To complete the year’s requirements, you must complete 52 questions. This means that you have to answer at least 26 weeks worth of questions.
Key OLA answers:
Are the OLA questions hard: No
In general, I would say the questions are pretty easy for someone with subspecialty training. I’d say about half of the questions you will known the answer to right away, another 30% you’ll easily know with a little thought, and 20% are a toss up what they are asking for. Overall, I think it’s pretty fair.
Do I need to prepare for OLA: No
I think for most people it’s pretty fair and you’ll do just fine from your daily practice. OLA seems to be what the ABR has been going for in terms of a fair test that your daily work will prepare you for. If only the other tests were this reasonable.
Can I do it from my phone/tablet: Yes
It will tell you they recommend doing it from a computer, but you can do it from a tablet or phone easily. Their images are not that good and any modern device can see them just fine.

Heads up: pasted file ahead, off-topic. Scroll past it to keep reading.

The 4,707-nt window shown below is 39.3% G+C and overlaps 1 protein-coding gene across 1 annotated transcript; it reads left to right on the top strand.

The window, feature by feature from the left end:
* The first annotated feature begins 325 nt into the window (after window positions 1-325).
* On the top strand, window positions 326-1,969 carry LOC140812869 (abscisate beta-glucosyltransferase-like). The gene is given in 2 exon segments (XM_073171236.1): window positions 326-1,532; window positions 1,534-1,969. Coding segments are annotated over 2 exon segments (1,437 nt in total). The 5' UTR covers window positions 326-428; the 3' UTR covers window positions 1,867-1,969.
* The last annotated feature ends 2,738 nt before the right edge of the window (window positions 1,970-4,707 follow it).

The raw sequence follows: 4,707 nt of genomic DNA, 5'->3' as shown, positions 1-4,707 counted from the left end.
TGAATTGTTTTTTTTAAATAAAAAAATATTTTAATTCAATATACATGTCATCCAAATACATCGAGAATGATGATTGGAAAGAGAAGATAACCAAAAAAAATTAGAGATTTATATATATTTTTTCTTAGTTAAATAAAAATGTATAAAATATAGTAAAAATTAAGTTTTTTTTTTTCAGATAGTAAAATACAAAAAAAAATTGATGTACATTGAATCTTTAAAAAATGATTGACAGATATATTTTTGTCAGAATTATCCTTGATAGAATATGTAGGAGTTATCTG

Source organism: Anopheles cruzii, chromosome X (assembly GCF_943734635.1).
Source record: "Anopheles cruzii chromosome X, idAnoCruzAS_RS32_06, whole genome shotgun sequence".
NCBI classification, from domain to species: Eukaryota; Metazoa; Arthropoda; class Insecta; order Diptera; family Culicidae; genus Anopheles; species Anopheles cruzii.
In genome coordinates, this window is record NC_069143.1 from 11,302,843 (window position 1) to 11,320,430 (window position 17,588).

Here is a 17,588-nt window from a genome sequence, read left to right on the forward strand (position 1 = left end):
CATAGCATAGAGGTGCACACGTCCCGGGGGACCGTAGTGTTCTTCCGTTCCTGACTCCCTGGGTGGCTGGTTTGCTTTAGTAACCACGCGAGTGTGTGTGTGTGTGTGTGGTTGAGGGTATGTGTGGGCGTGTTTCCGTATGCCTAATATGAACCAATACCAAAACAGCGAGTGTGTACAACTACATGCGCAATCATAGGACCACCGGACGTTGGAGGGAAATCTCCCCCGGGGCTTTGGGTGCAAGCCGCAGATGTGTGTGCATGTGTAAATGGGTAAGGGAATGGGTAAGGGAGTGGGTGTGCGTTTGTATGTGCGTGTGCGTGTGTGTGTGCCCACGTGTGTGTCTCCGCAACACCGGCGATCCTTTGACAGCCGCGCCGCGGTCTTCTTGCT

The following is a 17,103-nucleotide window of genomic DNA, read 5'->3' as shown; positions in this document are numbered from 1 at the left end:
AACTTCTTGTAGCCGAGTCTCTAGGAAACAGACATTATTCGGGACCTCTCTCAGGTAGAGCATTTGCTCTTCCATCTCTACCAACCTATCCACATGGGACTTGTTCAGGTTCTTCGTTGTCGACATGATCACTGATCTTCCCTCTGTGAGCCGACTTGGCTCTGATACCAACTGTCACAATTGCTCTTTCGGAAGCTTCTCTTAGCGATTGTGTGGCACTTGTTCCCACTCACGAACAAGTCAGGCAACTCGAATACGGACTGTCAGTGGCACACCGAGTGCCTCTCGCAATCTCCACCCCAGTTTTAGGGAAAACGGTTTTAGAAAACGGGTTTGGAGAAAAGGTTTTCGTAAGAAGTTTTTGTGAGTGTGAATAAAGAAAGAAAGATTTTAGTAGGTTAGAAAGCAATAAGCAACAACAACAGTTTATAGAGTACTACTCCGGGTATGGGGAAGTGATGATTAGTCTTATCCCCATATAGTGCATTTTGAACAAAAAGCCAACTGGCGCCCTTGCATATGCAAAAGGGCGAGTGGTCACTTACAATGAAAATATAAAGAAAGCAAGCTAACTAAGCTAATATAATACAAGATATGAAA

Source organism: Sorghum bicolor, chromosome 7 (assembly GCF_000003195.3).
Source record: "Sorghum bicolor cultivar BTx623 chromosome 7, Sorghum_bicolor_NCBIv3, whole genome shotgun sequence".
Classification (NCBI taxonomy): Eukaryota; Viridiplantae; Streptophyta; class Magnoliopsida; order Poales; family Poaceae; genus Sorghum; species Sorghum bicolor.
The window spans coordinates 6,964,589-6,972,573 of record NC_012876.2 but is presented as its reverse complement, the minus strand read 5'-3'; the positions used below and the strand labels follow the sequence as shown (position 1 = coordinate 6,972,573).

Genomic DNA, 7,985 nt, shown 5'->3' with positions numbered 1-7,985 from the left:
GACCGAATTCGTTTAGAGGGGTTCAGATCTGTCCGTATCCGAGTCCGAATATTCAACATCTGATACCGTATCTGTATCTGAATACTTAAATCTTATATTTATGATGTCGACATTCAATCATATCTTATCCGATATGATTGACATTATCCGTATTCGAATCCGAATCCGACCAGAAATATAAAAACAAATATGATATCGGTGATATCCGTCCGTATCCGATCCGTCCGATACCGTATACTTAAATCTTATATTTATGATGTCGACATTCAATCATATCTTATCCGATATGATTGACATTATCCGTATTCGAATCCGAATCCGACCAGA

How do I know when new questions are available: Email
When new questions become available (usually on Monday morning), the ABR sends you an email that tells you how many questions you have available to take and how many are expiring that week. This gets a little annoying because it’s too frequent, but keep reading to see how to get it down to once a month:
Making OLA as painless as possible
The biggest complaint I hear about OLA are that the emails come too often and that you have to think about it too often. That is, the ABR shouldn’t be bothering us every week.
There is a fix to this.
You just have to go into the OLA preferences setting and change when you get an email. You can choose to have them never email you, but if you are like me, then you’ll forget about it entirely. I suggest changing it to emailing you when “Question(s) are expiring Sunday”. That way you’ll get an email only when you have questions about to expire. If you do all the questions that are available each time, this will mean you will do 8 questions once a month. You won’t get an email for another 4 weeks.